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Thread: Danger in AL sludge??

  1. #1
    Join Date
    Dec 2003
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    washington.........STATE that is.
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    Danger in AL sludge??

    I've been making prototype AL tuners, consequently I've cut a lot of stock in the bandsaw, there's probably a quart of shavings on and around.

    I have a small bandsaw, 64 1'2" band, I've been using around 32tpi so chips are fine.

    I've been dripping kerosene on the cut.

    I just move the stock and walk away, let 'er eat...... so every now and again I'll leave the lathe or mill go grab up 3-6 hunks.

    I don't wear gloves around shop machinery.

    A couple times I've carried the pieces over to blow/wash off and had a silvery sheen on my skin that doesn't easily wash off. Silvery like Testor's model paint back in the day.....very very fine.

    I'm old enough to have known people killed by everything from wood dust to thinners, I no longer wash my face in the solvent tank..... so I'm just asking..... do I need to wash off, put on gloves to pick up the AL or am I just deodorizing my hands????

  2. #2
    Join Date
    Jan 2020
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    16
    When in doubt it`s better to err on the safe side.

  3. #3
    Join Date
    Apr 2019
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    7
    Agreed.....start using gloves. Harbor Freight sells boxes of nitrile gloves at a nice price, and they're quite handy to have around.

    Aluminum powder is quite explosive in the right conditions.

    Roger

  4. #4
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    Nov 2006
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    Augusta, Maine & Palm Coast, Fl
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    I researched this subject once

    and what I read said it's the dissolved Aluminum in water that is harmful and there was no danger from particles such as those from aluminum pots, etc.

    Pete

  5. #5
    Join Date
    Jul 2005
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    549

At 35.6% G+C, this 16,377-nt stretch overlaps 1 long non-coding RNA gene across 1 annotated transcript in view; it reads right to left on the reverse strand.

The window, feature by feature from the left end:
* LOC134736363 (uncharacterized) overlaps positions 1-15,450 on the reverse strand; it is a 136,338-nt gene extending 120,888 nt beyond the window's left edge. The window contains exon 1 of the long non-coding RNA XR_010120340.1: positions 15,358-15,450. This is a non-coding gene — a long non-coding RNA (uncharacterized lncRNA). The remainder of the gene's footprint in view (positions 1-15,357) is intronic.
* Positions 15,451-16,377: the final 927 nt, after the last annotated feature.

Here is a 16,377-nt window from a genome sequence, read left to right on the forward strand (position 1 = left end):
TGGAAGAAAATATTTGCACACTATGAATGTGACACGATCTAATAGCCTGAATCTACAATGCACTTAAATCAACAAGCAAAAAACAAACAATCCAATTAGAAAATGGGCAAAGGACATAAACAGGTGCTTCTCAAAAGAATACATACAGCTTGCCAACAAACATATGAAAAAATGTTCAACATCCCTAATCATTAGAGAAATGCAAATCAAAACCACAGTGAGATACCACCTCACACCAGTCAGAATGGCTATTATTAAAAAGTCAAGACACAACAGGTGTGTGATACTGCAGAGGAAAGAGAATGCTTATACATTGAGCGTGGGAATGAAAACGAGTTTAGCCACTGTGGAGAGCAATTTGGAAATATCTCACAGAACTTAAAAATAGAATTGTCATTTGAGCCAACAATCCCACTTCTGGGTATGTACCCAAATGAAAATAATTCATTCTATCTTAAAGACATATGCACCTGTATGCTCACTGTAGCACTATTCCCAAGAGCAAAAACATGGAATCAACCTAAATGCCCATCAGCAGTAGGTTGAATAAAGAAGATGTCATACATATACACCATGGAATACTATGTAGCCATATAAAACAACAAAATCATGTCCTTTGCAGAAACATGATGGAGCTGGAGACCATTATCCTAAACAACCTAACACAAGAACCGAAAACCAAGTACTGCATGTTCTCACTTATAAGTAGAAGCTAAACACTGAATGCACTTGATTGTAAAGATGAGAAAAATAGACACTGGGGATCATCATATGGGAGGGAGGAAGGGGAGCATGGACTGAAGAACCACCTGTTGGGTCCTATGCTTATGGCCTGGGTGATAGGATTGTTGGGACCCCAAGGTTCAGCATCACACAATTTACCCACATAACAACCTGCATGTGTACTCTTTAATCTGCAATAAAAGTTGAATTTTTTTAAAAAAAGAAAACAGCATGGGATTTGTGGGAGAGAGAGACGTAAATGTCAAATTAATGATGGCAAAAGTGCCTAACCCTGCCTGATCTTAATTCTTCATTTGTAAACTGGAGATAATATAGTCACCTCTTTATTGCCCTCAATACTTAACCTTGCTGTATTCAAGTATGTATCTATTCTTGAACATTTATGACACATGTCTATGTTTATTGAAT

Quote Originally Posted by Pete Wass View Post
    and what I read said it's the dissolved Aluminum in water that is harmful and there was no danger from particles such as those from aluminum pots, etc.

    Pete
    It is very difficult for particles of most metals to penetrate all that far though the skin.

    In many cases the solvents used to try and clean up the surface of the skin are actually the largest hazard.

    Isopropyl alcohol is rather safe, and denatured can be safe depending on what the denaturant is.
    Methyl alcohol is NOT a good one to be exposed to at all.
    It WILL penetrate into the body.

    SD40 alcohol uses Denatonium Benzoate the "bitterest chemical in the world" and it is NOT
    absorbed through skin to any great extent.
    It is used in perfumes and after shaves to make drinking them unpalatable.
    Or gasoline, or any number of denaturation.

    Actual Vodka works well also.

  6. #6
    Join Date
    Mar 2008
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    54

    Vodka works

    Honest officer I haven't had anything to drink. I just used the vodka to wash my hands off!
    ;-O.

  7. #7
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    Quote Originally Posted by llboers View Post
    Honest officer I haven't had anything to drink. I just used the vodka to wash my hands off!
    ;-O.
    LAFFin' here

    Maybe if I rinse it thru my system first??? Do like the itinerant workers do to wash their hands while picking your fruits and vegetables out in the fields....... (ANOTHER reason to never again eat a vench'table, me!)

  8. #8